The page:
Joe Souki left the Hawaii House of Representatives more than three weeks ago, but the chamber’s woefully inadequate policy on sexual harassment and sexual misconduct remains.

In fact, the House hasn’t changed either its rules or administrative manual — both approved before the #MeToo movement exploded — and it’s not clear whether the governing documents will be updated before the end of the 2018 session May 3.

That’s deplorable, as House policy must reflect our times, including Souki’s admittance earlier this month of sexual harassment that forced his resignation.

Amazingly, the House currently requires complaints to be made to the speaker, giving a potential harassment victim no place to turn if it’s the speaker who is the abuser. Souki was himself a former speaker. 

The House Rules are inadequate in other ways. They mention the words “sexual harassment” just once, while the House Administrative and Financial Manual mentions the words only twice — and it’s classified under policies on reporting and eliminating “disruptive behavior.”

The House leaders — Rep. Sylvia Luke, Speaker Scott Saiki and Reps. Della Au Belatti, Mark Nakashima and Dee Morikawa — say they need time to establish a sexual harassment policy. No, they don’t. Nathan Eagle/Civil Beat

Admirably, the House manual does state that the chamber will not tolerate sexual harassment, and that harassment includes behavior “that involves the conditioning of employment or its benefits on sexual favors, as well as harassment involving conduct of a sexual nature that creates a hostile, disruptive, or offensive working environment.”

But that’s all the House rules and manual say about sexual harassment. The rules make mention of addressing “misconduct” but only once lists misconduct that is sexual in nature.

And this is the year 2018, mind you.

The Senate Rules mention misconduct only a few times, too, and do not mention sexual harassment at all. But the Administrative and Financial Manual of the Senate lists the words “sexual harassment” no less than 39 times and includes an entire section titled Harassment Policy.

The Senate manual, which dates to 2015-2016, goes further than the House in defining sexual harassment, noting that it is conduct that is also “unwelcome by the person to whom it is directed” and unreasonably interferes with their performance of elected or job duties of the person. Sexual harassment is also defined as “unwelcome sexual advances, requests for sexual favors, and other verbal or physical conduct of a sexual nature.”

The Senate policy also is also built on the foundation of existing laws and statutes.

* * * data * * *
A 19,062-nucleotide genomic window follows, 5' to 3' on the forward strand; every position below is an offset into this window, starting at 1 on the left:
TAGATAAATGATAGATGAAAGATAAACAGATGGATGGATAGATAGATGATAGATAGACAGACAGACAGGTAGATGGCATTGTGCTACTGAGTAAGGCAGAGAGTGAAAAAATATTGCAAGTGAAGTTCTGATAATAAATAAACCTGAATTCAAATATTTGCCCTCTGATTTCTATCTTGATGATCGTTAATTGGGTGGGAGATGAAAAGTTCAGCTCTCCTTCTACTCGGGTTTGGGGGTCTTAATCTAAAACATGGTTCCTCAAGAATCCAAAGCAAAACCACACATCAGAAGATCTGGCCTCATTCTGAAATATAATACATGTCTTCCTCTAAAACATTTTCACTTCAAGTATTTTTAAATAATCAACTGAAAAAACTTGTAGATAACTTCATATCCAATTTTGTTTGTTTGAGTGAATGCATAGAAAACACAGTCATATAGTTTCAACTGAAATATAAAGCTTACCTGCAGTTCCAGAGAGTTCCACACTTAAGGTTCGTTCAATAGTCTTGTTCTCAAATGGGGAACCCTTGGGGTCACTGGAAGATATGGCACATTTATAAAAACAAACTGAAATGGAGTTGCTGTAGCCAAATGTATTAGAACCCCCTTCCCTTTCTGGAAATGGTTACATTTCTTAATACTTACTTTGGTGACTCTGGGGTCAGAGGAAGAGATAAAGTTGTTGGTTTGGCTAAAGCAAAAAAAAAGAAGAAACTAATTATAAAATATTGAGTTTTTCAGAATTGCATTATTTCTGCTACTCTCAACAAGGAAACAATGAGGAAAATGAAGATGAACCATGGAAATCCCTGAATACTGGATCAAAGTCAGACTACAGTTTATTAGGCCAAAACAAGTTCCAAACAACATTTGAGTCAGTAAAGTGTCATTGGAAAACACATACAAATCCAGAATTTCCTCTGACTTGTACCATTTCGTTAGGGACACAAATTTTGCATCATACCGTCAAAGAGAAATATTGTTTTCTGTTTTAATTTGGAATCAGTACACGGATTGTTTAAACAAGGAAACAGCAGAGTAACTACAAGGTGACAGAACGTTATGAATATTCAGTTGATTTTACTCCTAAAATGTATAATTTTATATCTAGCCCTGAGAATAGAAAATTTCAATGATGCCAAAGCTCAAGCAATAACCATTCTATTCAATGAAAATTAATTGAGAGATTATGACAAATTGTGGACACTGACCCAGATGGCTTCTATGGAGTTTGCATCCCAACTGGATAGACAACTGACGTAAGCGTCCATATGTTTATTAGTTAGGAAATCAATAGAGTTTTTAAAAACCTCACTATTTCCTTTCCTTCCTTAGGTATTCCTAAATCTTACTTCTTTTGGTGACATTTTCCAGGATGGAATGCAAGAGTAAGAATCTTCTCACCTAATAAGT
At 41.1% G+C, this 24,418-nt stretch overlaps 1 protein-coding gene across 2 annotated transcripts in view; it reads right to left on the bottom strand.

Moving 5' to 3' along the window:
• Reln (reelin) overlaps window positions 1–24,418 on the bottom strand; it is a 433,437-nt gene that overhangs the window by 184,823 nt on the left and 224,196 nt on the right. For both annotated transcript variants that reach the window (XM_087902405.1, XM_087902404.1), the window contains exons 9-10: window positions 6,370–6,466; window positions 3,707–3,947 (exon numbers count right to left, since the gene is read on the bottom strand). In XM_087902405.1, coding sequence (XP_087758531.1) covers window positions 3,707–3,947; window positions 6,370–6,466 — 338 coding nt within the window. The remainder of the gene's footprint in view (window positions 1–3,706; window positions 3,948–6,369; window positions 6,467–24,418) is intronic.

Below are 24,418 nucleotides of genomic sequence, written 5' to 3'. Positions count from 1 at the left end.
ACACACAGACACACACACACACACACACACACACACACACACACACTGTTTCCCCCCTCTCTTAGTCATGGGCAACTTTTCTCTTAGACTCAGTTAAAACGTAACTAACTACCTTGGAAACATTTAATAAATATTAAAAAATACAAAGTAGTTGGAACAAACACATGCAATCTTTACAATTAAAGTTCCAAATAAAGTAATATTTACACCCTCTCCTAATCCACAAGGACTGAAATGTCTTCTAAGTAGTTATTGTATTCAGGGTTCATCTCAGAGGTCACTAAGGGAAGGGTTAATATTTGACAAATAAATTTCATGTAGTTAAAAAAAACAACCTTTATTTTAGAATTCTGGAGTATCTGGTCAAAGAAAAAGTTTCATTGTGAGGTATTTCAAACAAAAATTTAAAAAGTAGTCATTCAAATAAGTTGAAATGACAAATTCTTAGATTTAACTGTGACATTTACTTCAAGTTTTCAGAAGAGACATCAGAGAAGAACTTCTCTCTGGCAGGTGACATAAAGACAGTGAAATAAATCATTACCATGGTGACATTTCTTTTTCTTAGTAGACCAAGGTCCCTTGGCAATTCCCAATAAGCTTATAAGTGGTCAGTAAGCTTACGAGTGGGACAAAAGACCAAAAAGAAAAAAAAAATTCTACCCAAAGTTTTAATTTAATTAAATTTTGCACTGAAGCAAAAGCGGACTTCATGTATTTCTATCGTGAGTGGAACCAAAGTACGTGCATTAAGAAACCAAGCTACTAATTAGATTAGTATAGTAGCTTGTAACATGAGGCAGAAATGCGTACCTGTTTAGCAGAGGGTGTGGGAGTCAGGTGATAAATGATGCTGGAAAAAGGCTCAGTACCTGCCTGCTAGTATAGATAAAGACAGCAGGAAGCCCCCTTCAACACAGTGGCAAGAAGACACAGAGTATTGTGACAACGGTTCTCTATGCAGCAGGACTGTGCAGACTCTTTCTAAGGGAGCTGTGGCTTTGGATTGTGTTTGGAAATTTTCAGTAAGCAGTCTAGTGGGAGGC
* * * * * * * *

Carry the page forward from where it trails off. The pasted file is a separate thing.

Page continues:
“Harassment on the basis of race, gender, sexual orientation, age, religion, color, ancestry, disability, marital status, or arrest or court record is a form of misconduct which undermines the work environment,” the policy states. “Such harassment is a violation of Title VII of the federal Civil Rights Act or Chapter 378, Hawaii Revised Statutes, or both.”

The Senate manual states that harassment can occur between Senate members and staff, between supervisors and Senate subordinates, or with vendors or lobbyists.

“Harassment takes many forms,” the manual says. “It includes, but is not limited to, the following types of behaviors”:

(A) offensive nonverbal behavior such as leering, making obscene gestures or suggestive or insulting sounds with or without implied or expressed employment related consequences; (2) verbal threats, insults, repeated suggestive or derogative comments, or sexist, racist, or other remarks about a person or the person’s body, clothing, sexual, or other activities; or (3) physical behavior including patting, pinching, or unnecessary touching.

Most importantly, the Senate manual offers a resolution process for harassment complaints. Employees who feel victimized can complain directly to the offender, or to their immediate supervisor, or to a higher level supervisor, or to the Senate president, or to an affirmative action officer designated by the president, or go to the Hawaii Civil Rights Commission, or go to court.

“No disciplinary action taken by the Senate shall preclude the aggrieved employee or member from seeking other remedies,” the Senate policy concludes.

By contrast, in the House the recourse for sexual harassment complaints is … the House speaker. There is no explicit description of what happens if the speaker is the accused in question, although the House clerk said the vice speaker could get involved. 

The Time Is Now

House leaders say they want time to work on their sexual harassment policies during the interim between sessions, which means new rules might not be on the books until January. That’s absurd.

The House should adopt the Senate policy on harassment right now. After all, the National Conference of State Legislatures has recognized the Hawaii Senate’s policy as one of five nationwide that meets the NCSL’s recommended criteria for harassment policies.

Both chambers can then work on amending the policies over the next seven months.

The Senate policy isn’t perfect — one state senator pointed out that it doesn’t provide a third-party option for complaints. But it would be an unconscionable, even cruel disservice to potential victims of sexual harassment to do anything less.

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